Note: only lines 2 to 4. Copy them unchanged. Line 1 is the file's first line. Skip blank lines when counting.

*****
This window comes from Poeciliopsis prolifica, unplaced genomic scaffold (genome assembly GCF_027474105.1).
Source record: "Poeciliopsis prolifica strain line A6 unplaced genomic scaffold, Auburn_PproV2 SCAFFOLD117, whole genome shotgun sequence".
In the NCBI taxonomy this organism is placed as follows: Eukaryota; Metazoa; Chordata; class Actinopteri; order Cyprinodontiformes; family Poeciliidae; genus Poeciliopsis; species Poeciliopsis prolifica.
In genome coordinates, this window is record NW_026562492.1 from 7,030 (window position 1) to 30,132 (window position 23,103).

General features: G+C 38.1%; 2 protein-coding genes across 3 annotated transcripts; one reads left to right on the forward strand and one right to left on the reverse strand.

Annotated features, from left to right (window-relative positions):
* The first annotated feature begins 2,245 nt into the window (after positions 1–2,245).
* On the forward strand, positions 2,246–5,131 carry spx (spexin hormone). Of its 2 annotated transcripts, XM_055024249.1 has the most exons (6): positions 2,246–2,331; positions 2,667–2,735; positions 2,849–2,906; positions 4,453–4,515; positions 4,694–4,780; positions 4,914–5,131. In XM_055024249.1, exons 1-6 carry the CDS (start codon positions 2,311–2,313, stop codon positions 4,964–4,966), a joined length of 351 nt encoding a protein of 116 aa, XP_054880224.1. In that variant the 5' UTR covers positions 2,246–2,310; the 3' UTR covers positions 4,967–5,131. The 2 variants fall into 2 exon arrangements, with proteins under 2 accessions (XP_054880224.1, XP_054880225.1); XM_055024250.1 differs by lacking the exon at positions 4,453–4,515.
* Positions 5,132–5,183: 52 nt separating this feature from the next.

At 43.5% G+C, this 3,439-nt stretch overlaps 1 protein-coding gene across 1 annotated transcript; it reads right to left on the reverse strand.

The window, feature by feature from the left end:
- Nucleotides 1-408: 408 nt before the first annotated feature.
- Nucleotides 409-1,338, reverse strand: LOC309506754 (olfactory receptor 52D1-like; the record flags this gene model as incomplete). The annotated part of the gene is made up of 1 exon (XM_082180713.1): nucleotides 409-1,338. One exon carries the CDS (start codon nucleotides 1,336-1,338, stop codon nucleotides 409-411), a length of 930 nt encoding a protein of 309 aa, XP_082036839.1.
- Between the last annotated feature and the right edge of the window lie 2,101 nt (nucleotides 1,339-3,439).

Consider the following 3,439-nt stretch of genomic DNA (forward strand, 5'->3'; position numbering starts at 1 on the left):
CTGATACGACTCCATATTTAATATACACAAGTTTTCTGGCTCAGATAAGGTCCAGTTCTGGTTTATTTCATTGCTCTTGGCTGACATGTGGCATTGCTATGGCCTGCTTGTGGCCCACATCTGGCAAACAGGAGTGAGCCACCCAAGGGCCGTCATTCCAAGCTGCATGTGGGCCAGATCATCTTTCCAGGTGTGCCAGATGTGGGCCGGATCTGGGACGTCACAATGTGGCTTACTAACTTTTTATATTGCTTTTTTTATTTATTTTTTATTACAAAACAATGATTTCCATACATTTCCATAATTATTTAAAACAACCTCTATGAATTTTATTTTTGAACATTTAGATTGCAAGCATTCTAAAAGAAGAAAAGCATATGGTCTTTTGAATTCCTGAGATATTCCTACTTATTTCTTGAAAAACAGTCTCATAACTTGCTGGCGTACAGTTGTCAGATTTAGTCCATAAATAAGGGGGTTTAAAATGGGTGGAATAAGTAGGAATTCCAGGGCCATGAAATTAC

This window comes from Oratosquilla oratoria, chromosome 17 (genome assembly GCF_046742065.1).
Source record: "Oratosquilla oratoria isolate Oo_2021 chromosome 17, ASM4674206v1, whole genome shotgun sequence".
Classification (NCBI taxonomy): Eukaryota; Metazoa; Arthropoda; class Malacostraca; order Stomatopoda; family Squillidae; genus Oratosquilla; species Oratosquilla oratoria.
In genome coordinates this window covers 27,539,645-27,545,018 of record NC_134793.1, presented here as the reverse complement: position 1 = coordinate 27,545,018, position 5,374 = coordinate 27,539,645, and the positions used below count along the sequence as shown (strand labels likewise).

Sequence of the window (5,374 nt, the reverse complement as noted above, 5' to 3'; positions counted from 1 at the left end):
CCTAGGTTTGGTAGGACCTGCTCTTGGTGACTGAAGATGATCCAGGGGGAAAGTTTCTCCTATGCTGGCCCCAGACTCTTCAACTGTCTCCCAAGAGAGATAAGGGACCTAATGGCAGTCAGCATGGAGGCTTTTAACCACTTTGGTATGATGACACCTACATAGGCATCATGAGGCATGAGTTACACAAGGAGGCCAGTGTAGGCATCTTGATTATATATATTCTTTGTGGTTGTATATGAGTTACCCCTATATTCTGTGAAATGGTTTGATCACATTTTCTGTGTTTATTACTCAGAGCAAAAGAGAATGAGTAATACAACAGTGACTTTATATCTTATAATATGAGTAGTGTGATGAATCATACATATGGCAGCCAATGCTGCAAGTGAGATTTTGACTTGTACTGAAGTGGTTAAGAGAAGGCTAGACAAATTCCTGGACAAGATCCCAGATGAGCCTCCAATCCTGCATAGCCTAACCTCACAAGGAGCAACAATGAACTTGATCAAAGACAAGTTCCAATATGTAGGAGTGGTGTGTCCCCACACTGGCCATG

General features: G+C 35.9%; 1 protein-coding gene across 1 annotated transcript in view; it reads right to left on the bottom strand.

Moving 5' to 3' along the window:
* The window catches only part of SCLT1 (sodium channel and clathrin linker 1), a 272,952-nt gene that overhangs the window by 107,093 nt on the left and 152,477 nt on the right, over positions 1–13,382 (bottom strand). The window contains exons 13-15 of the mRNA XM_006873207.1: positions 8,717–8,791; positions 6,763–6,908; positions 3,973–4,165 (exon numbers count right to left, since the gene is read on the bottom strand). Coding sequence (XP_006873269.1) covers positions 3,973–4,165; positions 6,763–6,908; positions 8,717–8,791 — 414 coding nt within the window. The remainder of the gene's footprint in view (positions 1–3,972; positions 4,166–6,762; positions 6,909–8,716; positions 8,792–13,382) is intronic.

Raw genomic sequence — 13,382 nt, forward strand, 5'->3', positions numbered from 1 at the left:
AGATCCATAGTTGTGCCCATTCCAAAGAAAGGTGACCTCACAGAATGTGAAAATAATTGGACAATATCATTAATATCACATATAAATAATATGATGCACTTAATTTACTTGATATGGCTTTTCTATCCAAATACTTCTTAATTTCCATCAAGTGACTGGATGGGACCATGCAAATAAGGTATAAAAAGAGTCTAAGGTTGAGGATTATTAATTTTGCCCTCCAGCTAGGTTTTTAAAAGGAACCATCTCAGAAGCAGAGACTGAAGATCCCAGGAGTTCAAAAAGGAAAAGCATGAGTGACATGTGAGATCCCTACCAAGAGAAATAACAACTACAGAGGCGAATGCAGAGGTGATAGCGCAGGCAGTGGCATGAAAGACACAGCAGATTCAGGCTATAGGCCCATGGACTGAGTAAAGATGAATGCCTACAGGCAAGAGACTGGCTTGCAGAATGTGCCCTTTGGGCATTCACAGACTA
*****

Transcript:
Source record: "Poeciliopsis prolifica strain line A6 unplaced genomic scaffold, Auburn_PproV2 SCAFFOLD117, whole genome shotgun sequence".
In the NCBI taxonomy this organism is placed as follows: Eukaryota; Metazoa; Chordata; class Actinopteri; order Cyprinodontiformes; family Poeciliidae; genus Poeciliopsis; species Poeciliopsis prolifica.
In genome coordinates, this window is record NW_026562492.1 from 7,030 (window position 1) to 30,132 (window position 23,103).